Review an intentionally vulnerable plugin in WordPress
SQL injection Vulnerability
This vulnerability can be exploited by an attacker to modify your database queries, read some sensitive info from the database or even execute some commands on the database server. If the plugin allows an input from an untrusted user then attacker can use that as an advantage and add some malicious code as an input and alter some queries.
Let’s look at the first SQL injection vulnerability.
SQL injection vulnerability is caused by the incorrect usage of the wpdb::prepare() method on line 42:
//vulnerable usage $wpdb->query( $wpdb->prepare( "INSERT INTO login_audit (login, pass, ip, time) VALUES ('$login', '$pass', '$ip', '$time')" ) );
From WordPress 3.5, you need to pass two arguments in your prepare() method. When you use $wpdb->prepare(), use placeholders, such as %s and %d, as your query string’s first argument. %d is used for decimal/integer values and %s is used for string values.
The actual variables are passed in a separate argument and escaped before actually creating the query.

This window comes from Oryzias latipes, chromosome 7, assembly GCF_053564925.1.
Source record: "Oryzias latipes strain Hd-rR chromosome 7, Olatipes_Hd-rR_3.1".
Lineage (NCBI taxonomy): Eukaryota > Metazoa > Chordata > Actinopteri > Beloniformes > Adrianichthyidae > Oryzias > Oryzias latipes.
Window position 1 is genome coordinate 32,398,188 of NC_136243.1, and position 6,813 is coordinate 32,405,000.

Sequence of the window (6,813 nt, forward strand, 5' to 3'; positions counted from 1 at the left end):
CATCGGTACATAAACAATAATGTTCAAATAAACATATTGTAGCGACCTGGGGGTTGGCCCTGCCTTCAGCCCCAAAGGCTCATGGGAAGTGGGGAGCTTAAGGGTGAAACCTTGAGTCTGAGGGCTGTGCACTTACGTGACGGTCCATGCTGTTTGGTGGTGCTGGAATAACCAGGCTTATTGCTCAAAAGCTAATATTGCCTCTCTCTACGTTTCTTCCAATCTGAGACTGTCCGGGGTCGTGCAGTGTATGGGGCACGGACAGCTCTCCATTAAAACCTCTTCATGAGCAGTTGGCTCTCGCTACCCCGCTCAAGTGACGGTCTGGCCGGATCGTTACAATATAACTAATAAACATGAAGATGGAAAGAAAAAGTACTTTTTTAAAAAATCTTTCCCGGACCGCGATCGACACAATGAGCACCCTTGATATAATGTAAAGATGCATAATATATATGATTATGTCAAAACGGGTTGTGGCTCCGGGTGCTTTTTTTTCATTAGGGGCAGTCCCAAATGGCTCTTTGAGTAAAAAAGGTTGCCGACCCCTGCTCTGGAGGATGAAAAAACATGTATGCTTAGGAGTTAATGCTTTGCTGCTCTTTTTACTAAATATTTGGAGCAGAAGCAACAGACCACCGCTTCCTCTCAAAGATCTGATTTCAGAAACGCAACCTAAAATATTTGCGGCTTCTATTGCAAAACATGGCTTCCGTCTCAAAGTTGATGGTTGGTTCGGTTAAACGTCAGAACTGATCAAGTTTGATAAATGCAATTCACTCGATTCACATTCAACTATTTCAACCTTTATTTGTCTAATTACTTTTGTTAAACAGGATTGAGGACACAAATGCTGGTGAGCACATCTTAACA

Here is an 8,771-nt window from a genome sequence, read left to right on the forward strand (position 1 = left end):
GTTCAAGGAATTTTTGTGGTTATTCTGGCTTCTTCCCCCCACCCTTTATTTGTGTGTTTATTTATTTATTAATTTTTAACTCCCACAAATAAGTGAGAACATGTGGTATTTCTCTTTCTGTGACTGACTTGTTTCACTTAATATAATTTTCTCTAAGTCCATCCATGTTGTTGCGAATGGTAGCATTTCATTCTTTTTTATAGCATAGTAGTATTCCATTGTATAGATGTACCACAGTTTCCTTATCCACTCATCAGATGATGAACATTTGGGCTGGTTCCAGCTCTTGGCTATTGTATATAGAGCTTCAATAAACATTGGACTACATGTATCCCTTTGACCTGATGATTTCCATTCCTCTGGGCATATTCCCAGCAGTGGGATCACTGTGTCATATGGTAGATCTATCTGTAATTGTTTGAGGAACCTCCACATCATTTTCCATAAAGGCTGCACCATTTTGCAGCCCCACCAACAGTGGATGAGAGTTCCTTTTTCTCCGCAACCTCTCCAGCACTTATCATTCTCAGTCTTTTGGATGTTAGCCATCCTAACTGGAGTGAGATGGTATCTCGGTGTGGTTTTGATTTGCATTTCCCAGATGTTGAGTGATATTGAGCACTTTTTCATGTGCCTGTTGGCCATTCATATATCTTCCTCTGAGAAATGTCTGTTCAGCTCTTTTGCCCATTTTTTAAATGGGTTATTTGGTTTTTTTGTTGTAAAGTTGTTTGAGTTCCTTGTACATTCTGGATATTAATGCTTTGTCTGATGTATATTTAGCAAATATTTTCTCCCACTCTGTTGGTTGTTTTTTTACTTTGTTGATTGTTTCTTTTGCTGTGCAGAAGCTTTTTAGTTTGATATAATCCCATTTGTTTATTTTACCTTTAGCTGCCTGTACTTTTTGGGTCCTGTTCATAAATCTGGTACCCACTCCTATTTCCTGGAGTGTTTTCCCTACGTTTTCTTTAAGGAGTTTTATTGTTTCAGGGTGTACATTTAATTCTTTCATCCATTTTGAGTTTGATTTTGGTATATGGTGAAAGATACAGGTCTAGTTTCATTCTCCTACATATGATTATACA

SQL injection Vulnerability Fix
This is how you can fix it:
//correct usage $wpdb->query( $wpdb->prepare( "INSERT INTO login_audit (login, pass, ip, time) VALUES (%s, %s, %s, %s)", $login, $pass, $ip, $time ) );
Refer to this vulnerable.php file on Github. On lines 102 and 127, you’ll find more SQL injection vulnerabilities. Those are caused by incorrectly escaping user input.
If you want to use the esc_sql() function escape the user input then it should be used within quotes. In those queries, the user input is not used in a quoted context of an SQL query. Those queries are using inputs from users as a numeric arguments without enclosing in quotes!
Credit goes to Jon Cave’s post: How to fix the intentionally vulnerable plugin
github plugin security test